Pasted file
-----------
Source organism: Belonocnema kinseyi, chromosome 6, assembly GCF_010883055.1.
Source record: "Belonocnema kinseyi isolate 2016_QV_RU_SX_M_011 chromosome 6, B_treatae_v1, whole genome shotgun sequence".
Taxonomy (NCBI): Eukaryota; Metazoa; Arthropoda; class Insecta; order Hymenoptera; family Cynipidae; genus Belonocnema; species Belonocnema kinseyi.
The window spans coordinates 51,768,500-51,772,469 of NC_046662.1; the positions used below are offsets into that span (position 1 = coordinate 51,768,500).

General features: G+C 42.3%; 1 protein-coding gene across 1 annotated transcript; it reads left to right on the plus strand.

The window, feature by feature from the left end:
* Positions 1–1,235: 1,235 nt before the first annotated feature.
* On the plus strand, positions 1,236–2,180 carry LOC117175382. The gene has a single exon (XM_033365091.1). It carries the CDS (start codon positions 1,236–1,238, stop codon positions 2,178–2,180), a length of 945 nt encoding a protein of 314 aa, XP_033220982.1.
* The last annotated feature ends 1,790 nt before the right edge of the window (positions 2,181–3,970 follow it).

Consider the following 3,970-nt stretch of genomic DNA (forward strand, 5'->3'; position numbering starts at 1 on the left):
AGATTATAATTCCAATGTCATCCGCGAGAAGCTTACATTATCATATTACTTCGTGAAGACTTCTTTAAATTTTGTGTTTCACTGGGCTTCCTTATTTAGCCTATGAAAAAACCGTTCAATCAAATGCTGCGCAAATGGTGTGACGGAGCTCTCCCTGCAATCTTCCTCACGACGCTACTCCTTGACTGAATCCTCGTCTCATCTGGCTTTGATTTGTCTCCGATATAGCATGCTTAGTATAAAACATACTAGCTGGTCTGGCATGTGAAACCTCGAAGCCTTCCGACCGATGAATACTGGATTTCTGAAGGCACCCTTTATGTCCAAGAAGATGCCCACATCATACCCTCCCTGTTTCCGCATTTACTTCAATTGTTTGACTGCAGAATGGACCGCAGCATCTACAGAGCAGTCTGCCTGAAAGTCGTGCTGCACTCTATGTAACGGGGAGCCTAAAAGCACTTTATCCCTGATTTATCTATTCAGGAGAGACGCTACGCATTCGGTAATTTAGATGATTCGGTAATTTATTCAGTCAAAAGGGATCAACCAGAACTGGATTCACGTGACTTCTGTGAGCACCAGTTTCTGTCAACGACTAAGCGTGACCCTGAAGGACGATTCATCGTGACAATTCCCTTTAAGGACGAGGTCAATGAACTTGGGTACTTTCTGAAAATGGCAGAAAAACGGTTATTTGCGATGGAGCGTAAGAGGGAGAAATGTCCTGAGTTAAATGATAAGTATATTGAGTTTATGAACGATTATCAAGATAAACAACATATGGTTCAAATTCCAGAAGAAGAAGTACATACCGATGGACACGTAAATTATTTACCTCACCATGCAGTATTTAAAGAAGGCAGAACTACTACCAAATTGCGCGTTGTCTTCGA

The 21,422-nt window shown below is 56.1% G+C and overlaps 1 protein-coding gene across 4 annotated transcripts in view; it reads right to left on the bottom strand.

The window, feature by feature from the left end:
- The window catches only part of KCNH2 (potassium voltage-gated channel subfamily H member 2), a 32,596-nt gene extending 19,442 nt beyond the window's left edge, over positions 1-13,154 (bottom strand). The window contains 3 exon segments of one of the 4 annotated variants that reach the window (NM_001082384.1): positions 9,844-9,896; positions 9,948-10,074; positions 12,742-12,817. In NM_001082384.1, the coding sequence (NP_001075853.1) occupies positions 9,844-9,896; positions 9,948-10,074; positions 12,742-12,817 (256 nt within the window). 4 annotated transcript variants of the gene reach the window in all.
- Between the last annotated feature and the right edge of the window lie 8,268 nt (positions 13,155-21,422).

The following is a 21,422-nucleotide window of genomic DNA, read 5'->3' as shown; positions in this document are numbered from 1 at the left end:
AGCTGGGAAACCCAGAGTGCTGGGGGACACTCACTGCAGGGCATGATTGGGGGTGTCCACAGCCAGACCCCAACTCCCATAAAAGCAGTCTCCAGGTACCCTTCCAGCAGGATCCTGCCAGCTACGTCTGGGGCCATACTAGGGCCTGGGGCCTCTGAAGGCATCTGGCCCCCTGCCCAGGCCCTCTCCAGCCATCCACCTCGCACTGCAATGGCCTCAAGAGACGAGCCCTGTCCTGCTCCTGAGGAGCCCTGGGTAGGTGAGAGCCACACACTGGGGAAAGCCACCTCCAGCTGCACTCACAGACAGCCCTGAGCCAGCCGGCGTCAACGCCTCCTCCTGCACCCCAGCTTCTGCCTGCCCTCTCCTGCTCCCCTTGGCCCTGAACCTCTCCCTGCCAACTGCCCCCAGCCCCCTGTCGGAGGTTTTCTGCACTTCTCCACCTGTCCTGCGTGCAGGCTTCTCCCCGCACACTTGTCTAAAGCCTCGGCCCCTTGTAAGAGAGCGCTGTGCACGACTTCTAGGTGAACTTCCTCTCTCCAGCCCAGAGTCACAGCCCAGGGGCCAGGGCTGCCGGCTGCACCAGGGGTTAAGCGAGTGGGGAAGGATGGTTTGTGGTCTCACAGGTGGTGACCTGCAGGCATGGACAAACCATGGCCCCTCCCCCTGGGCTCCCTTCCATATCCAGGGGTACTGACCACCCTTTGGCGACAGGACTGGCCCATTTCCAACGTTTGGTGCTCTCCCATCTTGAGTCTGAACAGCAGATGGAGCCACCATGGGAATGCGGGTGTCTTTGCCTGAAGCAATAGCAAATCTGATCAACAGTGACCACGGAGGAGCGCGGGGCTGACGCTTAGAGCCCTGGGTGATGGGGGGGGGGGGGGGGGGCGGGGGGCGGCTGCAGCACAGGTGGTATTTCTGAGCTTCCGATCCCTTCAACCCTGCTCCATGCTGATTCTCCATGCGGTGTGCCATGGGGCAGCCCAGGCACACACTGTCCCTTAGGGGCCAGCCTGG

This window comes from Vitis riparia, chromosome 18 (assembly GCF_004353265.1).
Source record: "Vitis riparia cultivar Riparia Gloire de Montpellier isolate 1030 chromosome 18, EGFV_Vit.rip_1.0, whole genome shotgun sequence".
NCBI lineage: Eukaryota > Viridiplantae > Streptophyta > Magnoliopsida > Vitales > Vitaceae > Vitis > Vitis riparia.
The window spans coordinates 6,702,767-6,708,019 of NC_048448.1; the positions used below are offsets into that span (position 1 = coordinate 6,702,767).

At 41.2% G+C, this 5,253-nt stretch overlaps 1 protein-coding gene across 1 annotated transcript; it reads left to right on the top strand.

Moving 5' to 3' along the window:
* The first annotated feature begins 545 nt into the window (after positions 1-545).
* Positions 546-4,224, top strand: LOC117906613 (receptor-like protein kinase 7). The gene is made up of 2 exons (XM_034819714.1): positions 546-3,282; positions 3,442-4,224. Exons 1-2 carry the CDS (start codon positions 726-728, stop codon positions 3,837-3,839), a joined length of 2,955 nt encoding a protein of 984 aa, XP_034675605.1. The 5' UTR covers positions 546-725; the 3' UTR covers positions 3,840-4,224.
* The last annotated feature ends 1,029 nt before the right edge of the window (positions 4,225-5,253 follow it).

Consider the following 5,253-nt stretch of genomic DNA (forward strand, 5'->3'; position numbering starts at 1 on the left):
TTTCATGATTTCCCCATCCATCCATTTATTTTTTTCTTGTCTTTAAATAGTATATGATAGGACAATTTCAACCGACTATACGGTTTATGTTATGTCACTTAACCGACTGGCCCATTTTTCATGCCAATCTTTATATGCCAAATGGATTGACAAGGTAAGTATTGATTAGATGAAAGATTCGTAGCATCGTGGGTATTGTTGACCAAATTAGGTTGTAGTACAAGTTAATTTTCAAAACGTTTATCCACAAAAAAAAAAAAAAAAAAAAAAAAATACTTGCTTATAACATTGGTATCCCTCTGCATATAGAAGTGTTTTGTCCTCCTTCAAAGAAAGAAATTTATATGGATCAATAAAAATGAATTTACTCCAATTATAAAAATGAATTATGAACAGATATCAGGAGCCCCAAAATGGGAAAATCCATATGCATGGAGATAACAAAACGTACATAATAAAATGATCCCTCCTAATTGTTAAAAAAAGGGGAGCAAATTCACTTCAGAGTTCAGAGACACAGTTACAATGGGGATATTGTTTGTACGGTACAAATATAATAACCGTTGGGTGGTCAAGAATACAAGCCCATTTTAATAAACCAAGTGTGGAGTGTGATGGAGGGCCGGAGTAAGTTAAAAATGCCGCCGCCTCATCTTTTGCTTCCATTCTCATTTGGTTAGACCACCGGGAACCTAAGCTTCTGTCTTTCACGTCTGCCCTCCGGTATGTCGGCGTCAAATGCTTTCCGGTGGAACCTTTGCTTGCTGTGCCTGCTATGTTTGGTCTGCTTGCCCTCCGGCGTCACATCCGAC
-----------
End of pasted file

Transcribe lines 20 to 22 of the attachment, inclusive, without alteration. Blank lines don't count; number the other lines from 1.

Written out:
NCBI lineage: Eukaryota > Viridiplantae > Streptophyta > Magnoliopsida > Vitales > Vitaceae > Vitis > Vitis riparia.
The window spans coordinates 6,702,767-6,708,019 of NC_048448.1; the positions used below are offsets into that span (position 1 = coordinate 6,702,767).

At 41.2% G+C, this 5,253-nt stretch overlaps 1 protein-coding gene across 1 annotated transcript; it reads left to right on the top strand.